EGYPT – Global investor in sustainable infrastructure Actis has signed a memorandum of understanding (MoU) with the Egyptian government for green hydrogen development.

The MoU will give Actis an entry point into what could be one of the largest hydrogen markets in the region. Egypt has a comparative advantage due to its renewable resources and proximity to European and Asian markets.

“Today’s signing is a continuation of our commitment to Egypt where we have a 20 year track-record of investing over US$1 billion in some of the country’s businesses and project,” Sherif ElKholy, partner and head of Middle East and Africa for Infrastructure at Actis, said.

“The Egyptian government has ambitious energy transition plans, in addition to hosting COP27 this year, and active steps are being taken to make Egypt a major hub for green hydrogen.”

Currently, almost all of the world’s hydrogen is produced using fossil fuels, with a significant amount of CO2 emitted as a byproduct of the process.

Green hydrogen is far superior because it is generated by electrolysing water using renewable electricity and has zero emissions.

The production cost of green hydrogen depends on two factors: the cost of renewable power and the cost of the electrolysis equipment. It is currently more expensive than fossil fuel-based hydrogen production.

However, with an expected decrease in the cost of both renewable electricity and electrolysing equipment, countries such as Egypt are seizing the opportunity to lead the way.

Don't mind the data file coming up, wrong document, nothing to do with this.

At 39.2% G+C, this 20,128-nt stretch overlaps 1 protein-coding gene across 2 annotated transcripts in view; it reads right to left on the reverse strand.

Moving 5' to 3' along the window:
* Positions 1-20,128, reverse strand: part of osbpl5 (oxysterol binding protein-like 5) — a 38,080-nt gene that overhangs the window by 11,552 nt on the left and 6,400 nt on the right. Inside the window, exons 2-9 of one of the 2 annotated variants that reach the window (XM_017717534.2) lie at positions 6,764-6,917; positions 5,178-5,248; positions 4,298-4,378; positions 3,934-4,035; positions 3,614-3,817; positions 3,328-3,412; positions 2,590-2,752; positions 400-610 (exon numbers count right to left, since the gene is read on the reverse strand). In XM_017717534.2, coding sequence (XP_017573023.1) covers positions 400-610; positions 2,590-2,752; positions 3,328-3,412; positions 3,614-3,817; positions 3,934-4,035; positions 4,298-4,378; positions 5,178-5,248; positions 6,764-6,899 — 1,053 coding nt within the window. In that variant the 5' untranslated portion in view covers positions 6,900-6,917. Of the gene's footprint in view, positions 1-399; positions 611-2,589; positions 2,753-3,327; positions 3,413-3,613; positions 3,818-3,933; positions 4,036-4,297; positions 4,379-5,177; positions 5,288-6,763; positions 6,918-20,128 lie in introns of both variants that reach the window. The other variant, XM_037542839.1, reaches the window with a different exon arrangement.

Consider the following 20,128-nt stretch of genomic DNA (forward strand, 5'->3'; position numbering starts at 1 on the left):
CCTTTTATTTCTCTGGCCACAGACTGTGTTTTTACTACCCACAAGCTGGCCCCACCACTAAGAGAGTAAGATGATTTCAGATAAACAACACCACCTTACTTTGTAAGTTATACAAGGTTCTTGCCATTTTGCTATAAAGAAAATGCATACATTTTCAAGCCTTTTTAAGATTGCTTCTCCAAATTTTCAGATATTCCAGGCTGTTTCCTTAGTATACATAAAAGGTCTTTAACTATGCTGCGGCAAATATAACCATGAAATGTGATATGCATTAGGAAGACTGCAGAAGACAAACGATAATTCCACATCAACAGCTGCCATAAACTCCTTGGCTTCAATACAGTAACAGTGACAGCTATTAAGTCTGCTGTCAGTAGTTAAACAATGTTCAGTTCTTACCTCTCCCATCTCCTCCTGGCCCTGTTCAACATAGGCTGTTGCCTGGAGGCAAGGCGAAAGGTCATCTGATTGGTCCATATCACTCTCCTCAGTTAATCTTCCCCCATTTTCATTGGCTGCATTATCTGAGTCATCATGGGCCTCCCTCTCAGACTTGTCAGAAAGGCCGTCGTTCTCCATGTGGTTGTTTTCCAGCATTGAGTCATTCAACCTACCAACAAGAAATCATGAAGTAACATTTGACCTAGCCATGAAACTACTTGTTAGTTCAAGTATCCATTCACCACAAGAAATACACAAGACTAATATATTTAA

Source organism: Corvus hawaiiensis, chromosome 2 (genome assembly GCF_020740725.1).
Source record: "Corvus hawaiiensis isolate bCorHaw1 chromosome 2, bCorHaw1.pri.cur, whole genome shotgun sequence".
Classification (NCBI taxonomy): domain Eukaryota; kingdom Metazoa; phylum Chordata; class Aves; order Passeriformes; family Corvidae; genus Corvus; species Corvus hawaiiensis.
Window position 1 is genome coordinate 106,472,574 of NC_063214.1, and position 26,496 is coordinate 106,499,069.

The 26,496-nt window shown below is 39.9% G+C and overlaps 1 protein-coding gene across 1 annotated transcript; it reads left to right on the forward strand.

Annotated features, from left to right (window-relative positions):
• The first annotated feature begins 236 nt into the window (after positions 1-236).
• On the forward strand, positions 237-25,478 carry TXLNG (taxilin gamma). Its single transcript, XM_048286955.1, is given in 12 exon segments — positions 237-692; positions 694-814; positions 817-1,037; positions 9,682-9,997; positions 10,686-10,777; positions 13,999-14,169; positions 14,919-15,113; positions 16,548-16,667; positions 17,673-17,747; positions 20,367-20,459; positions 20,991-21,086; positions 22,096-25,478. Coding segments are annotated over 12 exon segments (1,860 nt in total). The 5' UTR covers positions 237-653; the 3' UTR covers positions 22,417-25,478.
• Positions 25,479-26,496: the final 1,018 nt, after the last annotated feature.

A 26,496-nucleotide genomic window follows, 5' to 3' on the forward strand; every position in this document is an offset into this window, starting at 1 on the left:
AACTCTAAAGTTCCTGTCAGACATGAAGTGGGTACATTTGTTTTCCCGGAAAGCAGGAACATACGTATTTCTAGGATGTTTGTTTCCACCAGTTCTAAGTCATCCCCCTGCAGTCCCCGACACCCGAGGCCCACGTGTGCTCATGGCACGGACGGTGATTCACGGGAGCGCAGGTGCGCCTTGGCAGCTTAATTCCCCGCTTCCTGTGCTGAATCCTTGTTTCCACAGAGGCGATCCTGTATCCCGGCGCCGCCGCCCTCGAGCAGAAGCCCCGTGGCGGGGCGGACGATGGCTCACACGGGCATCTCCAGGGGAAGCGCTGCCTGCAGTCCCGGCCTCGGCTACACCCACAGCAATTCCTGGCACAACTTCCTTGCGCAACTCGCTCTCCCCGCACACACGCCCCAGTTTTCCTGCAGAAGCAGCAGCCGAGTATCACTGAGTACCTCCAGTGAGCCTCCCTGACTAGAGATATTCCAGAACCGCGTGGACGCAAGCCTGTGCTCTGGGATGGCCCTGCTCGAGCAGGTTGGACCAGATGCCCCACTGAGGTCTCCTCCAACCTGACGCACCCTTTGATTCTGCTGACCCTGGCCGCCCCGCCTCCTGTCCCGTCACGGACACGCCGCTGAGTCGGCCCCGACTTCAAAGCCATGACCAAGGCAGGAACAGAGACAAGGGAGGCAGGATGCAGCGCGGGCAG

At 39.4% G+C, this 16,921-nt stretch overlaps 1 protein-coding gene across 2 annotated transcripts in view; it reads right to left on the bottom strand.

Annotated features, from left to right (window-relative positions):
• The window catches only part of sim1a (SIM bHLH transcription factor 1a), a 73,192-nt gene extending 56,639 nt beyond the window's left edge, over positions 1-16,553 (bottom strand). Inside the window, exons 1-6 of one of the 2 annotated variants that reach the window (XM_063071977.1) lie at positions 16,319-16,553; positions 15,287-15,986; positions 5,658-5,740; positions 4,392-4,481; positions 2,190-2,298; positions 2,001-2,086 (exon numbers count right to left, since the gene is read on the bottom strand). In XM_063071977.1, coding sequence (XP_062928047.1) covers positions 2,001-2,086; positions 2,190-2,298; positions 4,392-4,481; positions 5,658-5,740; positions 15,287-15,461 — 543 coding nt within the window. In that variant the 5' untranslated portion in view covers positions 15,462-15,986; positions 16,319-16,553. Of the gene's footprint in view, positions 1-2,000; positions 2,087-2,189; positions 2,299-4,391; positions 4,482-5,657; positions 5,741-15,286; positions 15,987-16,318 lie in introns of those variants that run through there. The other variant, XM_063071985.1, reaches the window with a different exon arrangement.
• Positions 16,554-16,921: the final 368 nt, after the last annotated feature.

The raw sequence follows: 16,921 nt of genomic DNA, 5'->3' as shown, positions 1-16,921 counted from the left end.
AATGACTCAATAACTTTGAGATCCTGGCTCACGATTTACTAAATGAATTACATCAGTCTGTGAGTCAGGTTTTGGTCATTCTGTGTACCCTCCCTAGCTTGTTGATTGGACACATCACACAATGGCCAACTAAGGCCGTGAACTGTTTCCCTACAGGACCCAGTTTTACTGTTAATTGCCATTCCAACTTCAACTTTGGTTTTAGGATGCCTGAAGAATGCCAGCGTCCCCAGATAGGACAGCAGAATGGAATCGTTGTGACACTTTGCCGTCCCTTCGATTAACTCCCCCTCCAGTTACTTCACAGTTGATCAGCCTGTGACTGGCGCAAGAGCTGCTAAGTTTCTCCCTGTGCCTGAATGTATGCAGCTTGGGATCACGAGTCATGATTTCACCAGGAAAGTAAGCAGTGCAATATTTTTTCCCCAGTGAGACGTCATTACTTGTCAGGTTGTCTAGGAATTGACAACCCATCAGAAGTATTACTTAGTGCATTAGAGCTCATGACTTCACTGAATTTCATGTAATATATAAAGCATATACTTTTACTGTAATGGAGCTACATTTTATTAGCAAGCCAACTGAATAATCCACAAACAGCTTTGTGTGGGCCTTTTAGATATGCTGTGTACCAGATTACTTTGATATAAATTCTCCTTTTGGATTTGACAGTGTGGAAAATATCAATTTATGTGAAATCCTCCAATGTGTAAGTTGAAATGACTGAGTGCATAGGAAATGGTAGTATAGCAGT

“We expect green hydrogen to be a key enabler of the global energy transition. For industry and certain hard-to-abate sectors it offers an excellent and sustainable solution for decarbonisation,” Lisa Pinsley, partner and head of Middle East and Africa for Energy at Actis, added.

According to Actis, the development of green hydrogen is currently subject to some constraints. These include the cost of electricity produced from renewable sources and the cost of electrolysis equipment, which are currently higher than hydrogen production from fossil fuels.

However, the costs of producing renewable energy have been gradually falling for several years in Africa. And Egypt is now one of the continent’s leading clean energy producers, with a strategy based on solar and wind power.

Actis joins other investors who have signed agreements in recent months with the Egyptian authorities to produce hydrogen and its derivatives, including green ammonia.

For the time being, companies such as India’s ReNEW Power, Saudi Arabia’s Acwa Power, France’s Total Eren, Masdar of the United Arab Emirates, and France’s EDF Renewables will install their green hydrogen production units in the Suez Canal economic zone.

In recent years, Actis has invested in the country of the pharaohs through Lekela Power, the independent power producer (IPP) that operates the 252 MW West Bakr wind farm, but with its partner Mainstream Renewable Power, Actis has sold Lekela to Infinity Energy, a company based in Cairo, Egypt, and to Africa Finance Corporation (AFC), a pan-African multilateral development finance institution based in Lagos, Nigeria.

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